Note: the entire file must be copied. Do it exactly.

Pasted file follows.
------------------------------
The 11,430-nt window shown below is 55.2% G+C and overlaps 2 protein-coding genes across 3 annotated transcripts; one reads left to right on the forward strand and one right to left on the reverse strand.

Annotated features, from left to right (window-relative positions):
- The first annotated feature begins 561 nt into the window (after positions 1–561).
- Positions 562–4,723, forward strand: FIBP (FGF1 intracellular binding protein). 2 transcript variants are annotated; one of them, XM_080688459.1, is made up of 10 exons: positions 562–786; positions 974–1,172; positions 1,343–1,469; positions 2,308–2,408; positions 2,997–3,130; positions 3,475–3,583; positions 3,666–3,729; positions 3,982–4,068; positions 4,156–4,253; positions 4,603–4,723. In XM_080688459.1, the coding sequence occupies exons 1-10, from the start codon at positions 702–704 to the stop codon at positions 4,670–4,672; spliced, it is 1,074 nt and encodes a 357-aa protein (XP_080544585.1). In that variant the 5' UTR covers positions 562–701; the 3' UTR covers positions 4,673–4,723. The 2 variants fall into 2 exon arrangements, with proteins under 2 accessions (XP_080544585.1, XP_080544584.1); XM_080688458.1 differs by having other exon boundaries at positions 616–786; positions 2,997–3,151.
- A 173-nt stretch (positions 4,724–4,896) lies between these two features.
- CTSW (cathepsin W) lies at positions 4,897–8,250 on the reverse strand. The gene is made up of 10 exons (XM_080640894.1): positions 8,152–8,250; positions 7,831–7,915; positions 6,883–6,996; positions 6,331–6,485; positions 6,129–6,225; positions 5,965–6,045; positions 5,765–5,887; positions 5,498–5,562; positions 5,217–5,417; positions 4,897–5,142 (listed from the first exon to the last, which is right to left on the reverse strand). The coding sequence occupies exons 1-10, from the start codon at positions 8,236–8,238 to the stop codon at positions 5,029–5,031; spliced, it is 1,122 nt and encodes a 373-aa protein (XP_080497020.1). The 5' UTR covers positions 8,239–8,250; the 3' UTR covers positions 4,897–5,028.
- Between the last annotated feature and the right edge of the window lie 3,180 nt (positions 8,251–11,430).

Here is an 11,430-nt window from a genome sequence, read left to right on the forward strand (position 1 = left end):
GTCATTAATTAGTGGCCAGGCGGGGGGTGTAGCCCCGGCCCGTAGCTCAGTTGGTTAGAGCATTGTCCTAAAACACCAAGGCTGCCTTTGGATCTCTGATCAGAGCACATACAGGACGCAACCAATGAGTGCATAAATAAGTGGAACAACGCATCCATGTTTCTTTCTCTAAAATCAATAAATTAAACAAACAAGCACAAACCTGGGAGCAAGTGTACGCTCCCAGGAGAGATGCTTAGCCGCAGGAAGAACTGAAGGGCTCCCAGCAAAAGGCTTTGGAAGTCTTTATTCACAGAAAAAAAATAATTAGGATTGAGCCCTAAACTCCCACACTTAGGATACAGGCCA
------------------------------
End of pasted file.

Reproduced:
The 11,430-nt window shown below is 55.2% G+C and overlaps 2 protein-coding genes across 3 annotated transcripts; one reads left to right on the forward strand and one right to left on the reverse strand.

Annotated features, from left to right (window-relative positions):
- The first annotated feature begins 561 nt into the window (after positions 1–561).
- Positions 562–4,723, forward strand: FIBP (FGF1 intracellular binding protein). 2 transcript variants are annotated; one of them, XM_080688459.1, is made up of 10 exons: positions 562–786; positions 974–1,172; positions 1,343–1,469; positions 2,308–2,408; positions 2,997–3,130; positions 3,475–3,583; positions 3,666–3,729; positions 3,982–4,068; positions 4,156–4,253; positions 4,603–4,723. In XM_080688459.1, the coding sequence occupies exons 1-10, from the start codon at positions 702–704 to the stop codon at positions 4,670–4,672; spliced, it is 1,074 nt and encodes a 357-aa protein (XP_080544585.1). In that variant the 5' UTR covers positions 562–701; the 3' UTR covers positions 4,673–4,723. The 2 variants fall into 2 exon arrangements, with proteins under 2 accessions (XP_080544585.1, XP_080544584.1); XM_080688458.1 differs by having other exon boundaries at positions 616–786; positions 2,997–3,151.
- A 173-nt stretch (positions 4,724–4,896) lies between these two features.
- CTSW (cathepsin W) lies at positions 4,897–8,250 on the reverse strand. The gene is made up of 10 exons (XM_080640894.1): positions 8,152–8,250; positions 7,831–7,915; positions 6,883–6,996; positions 6,331–6,485; positions 6,129–6,225; positions 5,965–6,045; positions 5,765–5,887; positions 5,498–5,562; positions 5,217–5,417; positions 4,897–5,142 (listed from the first exon to the last, which is right to left on the reverse strand). The coding sequence occupies exons 1-10, from the start codon at positions 8,236–8,238 to the stop codon at positions 5,029–5,031; spliced, it is 1,122 nt and encodes a 373-aa protein (XP_080497020.1). The 5' UTR covers positions 8,239–8,250; the 3' UTR covers positions 4,897–5,028.
- Between the last annotated feature and the right edge of the window lie 3,180 nt (positions 8,251–11,430).

Here is an 11,430-nt window from a genome sequence, read left to right on the forward strand (position 1 = left end):
GTCATTAATTAGTGGCCAGGCGGGGGGTGTAGCCCCGGCCCGTAGCTCAGTTGGTTAGAGCATTGTCCTAAAACACCAAGGCTGCCTTTGGATCTCTGATCAGAGCACATACAGGACGCAACCAATGAGTGCATAAATAAGTGGAACAACGCATCCATGTTTCTTTCTCTAAAATCAATAAATTAAACAAACAAGCACAAACCTGGGAGCAAGTGTACGCTCCCAGGAGAGATGCTTAGCCGCAGGAAGAACTGAAGGGCTCCCAGCAAAAGGCTTTGGAAGTCTTTATTCACAGAAAAAAAATAATTAGGATTGAGCCCTAAACTCCCACACTTAGGATACAGGCCA